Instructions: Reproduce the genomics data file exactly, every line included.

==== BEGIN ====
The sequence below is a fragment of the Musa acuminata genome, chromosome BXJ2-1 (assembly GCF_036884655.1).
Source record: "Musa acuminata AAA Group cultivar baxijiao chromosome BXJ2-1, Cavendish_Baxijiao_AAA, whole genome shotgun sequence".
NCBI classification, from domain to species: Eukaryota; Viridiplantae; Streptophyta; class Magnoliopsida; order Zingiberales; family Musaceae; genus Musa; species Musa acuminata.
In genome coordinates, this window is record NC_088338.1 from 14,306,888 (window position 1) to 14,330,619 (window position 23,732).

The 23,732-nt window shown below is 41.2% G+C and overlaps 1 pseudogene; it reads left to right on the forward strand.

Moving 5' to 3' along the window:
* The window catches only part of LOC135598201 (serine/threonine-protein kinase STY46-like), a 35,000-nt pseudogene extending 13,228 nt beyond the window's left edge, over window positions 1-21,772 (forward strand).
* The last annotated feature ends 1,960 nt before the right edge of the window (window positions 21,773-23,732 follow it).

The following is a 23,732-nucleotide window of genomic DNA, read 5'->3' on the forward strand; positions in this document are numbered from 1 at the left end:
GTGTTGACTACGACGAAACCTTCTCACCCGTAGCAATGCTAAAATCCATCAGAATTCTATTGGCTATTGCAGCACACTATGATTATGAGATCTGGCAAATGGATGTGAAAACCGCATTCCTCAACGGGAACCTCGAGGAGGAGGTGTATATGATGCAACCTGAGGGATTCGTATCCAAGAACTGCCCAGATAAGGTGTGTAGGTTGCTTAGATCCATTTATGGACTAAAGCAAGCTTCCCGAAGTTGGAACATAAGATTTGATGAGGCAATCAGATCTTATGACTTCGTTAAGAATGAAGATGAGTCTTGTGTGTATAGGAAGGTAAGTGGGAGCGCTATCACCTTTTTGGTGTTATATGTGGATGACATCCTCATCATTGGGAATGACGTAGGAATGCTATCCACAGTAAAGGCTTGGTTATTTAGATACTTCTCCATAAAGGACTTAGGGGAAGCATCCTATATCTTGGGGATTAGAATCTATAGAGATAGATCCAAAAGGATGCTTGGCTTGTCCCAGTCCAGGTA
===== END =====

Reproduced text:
The sequence below is a fragment of the Musa acuminata genome, chromosome BXJ2-1 (assembly GCF_036884655.1).
Source record: "Musa acuminata AAA Group cultivar baxijiao chromosome BXJ2-1, Cavendish_Baxijiao_AAA, whole genome shotgun sequence".
NCBI classification, from domain to species: Eukaryota; Viridiplantae; Streptophyta; class Magnoliopsida; order Zingiberales; family Musaceae; genus Musa; species Musa acuminata.
In genome coordinates, this window is record NC_088338.1 from 14,306,888 (window position 1) to 14,330,619 (window position 23,732).

The 23,732-nt window shown below is 41.2% G+C and overlaps 1 pseudogene; it reads left to right on the forward strand.

Moving 5' to 3' along the window:
* The window catches only part of LOC135598201 (serine/threonine-protein kinase STY46-like), a 35,000-nt pseudogene extending 13,228 nt beyond the window's left edge, over window positions 1-21,772 (forward strand).
* The last annotated feature ends 1,960 nt before the right edge of the window (window positions 21,773-23,732 follow it).

The following is a 23,732-nucleotide window of genomic DNA, read 5'->3' on the forward strand; positions in this document are numbered from 1 at the left end:
GTGTTGACTACGACGAAACCTTCTCACCCGTAGCAATGCTAAAATCCATCAGAATTCTATTGGCTATTGCAGCACACTATGATTATGAGATCTGGCAAATGGATGTGAAAACCGCATTCCTCAACGGGAACCTCGAGGAGGAGGTGTATATGATGCAACCTGAGGGATTCGTATCCAAGAACTGCCCAGATAAGGTGTGTAGGTTGCTTAGATCCATTTATGGACTAAAGCAAGCTTCCCGAAGTTGGAACATAAGATTTGATGAGGCAATCAGATCTTATGACTTCGTTAAGAATGAAGATGAGTCTTGTGTGTATAGGAAGGTAAGTGGGAGCGCTATCACCTTTTTGGTGTTATATGTGGATGACATCCTCATCATTGGGAATGACGTAGGAATGCTATCCACAGTAAAGGCTTGGTTATTTAGATACTTCTCCATAAAGGACTTAGGGGAAGCATCCTATATCTTGGGGATTAGAATCTATAGAGATAGATCCAAAAGGATGCTTGGCTTGTCCCAGTCCAGGTA